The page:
Critiques of nuclear energy in Japanese manga did not begin with the Fukushima Daiichi meltdowns in 2011. One of the regulars of the legendary alternative manga monthly Garo in the magazine's heyday of the late 1960s and early 1970s, Susumu Katsumata (1943-2007) has the curious distinction of having risen within the world of political cartooning and literary comics while studying toward a graduate degree in nuclear physics in Tokyo. In the late 70s, he began drawing frequent humor strips about the dangers of nuclear power and stories about the "nuclear gypsies" who maintained Japan's nuclear plants under oppressive work conditions. This talk surveys Katsumata's work on the subject of nuclear power, which is the largest, most diverse, and most trenchant such oeuvre in Japanese visual art. Ryan Holmberg offers a preview of two of his upcoming publications with this wide-ranging visual survey, a collection of Katsumata's manga titled Fukushima Devil Fish (SISJAC and Breakdown Press) and No Nukes for Dinner.

SPX 2017 Panel - Kick-Ass Annie-Versary: Koyama Press Turns Ten

Annie Koyama has championed the work of emerging cartoonists for 10 years. As a leading publisher of underground comix, her roster features the work of many of today's top names in the indie comics scene, including Michael DeForge, Aidan Koch, Alex Schubert, Daryl Seitchik, and many more. KP artists Patrick Kyle, Eleanor Davis, Dustin Harbin, Hannah K. Lee, and Ben Sears assemble in a very special panel spotlighting one our favorite curators of small press cartoonists and their work. Moderated by Rob Clough of High-Low.

SPX 2017 Panel - Mental Illness, Motherhood and Memoir

A new trend in memoir comics is an exploration of motherhood and the ways in which mental illness and societal forces have a profound effect on the experience. Keiler Roberts (Sunburning), Luke Howard (Our Mother), Tyler Cohen (Primahood: Magenta) and Summer Pierre (Paper Pencil Life) provide their perspectives on the topic, both from the point of view of mother and child. Moderated by Rob Clough.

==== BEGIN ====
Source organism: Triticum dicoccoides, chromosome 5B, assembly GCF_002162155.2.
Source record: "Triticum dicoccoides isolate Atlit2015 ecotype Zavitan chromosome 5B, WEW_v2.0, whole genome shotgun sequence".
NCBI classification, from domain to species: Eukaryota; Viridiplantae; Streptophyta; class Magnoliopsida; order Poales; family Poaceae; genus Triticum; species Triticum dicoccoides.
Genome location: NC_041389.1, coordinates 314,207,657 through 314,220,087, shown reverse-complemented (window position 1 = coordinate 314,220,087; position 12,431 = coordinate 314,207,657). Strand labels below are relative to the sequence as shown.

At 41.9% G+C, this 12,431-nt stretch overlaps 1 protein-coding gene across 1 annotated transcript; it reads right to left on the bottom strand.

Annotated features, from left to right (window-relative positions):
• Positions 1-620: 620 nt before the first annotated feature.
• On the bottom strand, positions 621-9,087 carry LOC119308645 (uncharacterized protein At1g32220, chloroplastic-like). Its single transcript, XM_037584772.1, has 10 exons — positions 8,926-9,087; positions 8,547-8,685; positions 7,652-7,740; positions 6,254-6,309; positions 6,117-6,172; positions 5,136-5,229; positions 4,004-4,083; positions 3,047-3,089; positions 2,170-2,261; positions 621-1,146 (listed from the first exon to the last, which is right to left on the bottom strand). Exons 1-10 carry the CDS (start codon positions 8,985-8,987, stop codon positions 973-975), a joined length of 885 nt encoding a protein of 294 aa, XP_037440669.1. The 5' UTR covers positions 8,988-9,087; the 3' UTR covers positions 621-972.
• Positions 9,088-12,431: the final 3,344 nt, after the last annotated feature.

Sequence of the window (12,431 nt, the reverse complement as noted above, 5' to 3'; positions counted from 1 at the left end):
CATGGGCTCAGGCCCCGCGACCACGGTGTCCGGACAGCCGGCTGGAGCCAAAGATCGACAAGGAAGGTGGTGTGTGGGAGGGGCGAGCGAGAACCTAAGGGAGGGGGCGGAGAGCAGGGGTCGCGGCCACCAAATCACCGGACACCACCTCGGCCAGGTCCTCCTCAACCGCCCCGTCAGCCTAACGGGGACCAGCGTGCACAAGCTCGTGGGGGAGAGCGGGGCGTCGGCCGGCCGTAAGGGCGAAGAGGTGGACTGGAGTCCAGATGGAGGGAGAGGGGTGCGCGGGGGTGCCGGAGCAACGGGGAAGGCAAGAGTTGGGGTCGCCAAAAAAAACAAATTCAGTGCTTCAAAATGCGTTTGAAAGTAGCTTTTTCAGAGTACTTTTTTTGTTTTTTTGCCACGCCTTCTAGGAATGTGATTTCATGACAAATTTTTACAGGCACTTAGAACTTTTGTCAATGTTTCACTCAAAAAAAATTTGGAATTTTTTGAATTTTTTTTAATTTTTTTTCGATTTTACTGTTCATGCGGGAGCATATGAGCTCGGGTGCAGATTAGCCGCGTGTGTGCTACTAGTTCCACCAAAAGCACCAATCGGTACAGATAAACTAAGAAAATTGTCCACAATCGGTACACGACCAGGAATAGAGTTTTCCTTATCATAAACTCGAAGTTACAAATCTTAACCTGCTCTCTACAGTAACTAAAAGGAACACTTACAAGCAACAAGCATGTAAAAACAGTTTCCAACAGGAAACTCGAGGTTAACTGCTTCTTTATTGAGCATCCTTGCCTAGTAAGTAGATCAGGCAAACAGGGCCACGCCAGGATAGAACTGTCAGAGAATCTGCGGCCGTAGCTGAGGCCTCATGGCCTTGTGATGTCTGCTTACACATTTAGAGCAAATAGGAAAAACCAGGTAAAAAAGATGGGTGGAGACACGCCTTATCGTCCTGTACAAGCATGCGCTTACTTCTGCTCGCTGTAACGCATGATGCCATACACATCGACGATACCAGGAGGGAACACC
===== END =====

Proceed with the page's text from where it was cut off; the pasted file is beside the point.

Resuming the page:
SPX 2017 Panel - The Serious Business of Humorous Memoir

Panelists Keith Knight (K Chronicles), November Garcia (Foggy Notions), Glynnis Fawkes (Reign Of Crumbs), and Jennifer Hayden (The Story Of My Tits) discuss will explain how their focus on the funnier side of their lives doesn't stop them from exploring serious issues as well. For some of these cartoonists, humor is an important tool in diffusing the gravity of their circumstances. Moderated by Marc Sobel.

SPX 2017 Panel - Shock Humor, Farce and Satire

In a world that seems increasingly difficult to satirize, learn how cartoonists Tommi Musturi (Simply Samuel), Aaron Lange (Trim), Sabin Cauldron (Maleficium), and Katie Fricas (The New Yorker) use different comedic tools to address the absurd, the awful and the just plain ridiculous. Moderator Heidi MacDonald keeps track of each artist's approach and how their view of the world colors their senses of humor. Tommi Musturi appears courtesy of the Finnish Literature Exchange.

SPX 2017 Panel - Trump Presidential Library

Celebrants and detractors alike are chewing on the fact that Donald Trump was elected president. Shannon Wheeler and Robert Sikoryak help you swallow. In their books, "Sh*t My President Says," from Top Shelf and, "The Unquotable Trump," from Drawn & Quarterly (respectively), these two cartoonists illustrate Trump's words for comedic effect and insight. There are slides, a brief history of political satire and politics in comic books, and laughter through the tears as they wrestle with an understanding of our current dystopia. Can satire keep up with reality? Shannon Wheeler is the two-time Eisner winning creator of, "Too Much Coffee Man," and a New Yorker cartoonist. Robert Sikoryak started at Raw magazine, is a New Yorker contributor, and the author of, "Terms and Conditions," from Drawn & Quarterly.

SPX 2017 Interviews - Creator Debuts and Highlights

Jack Russell from interviews select creators debuting new work at Small Press Expo 2017 and share a few highlights from the show.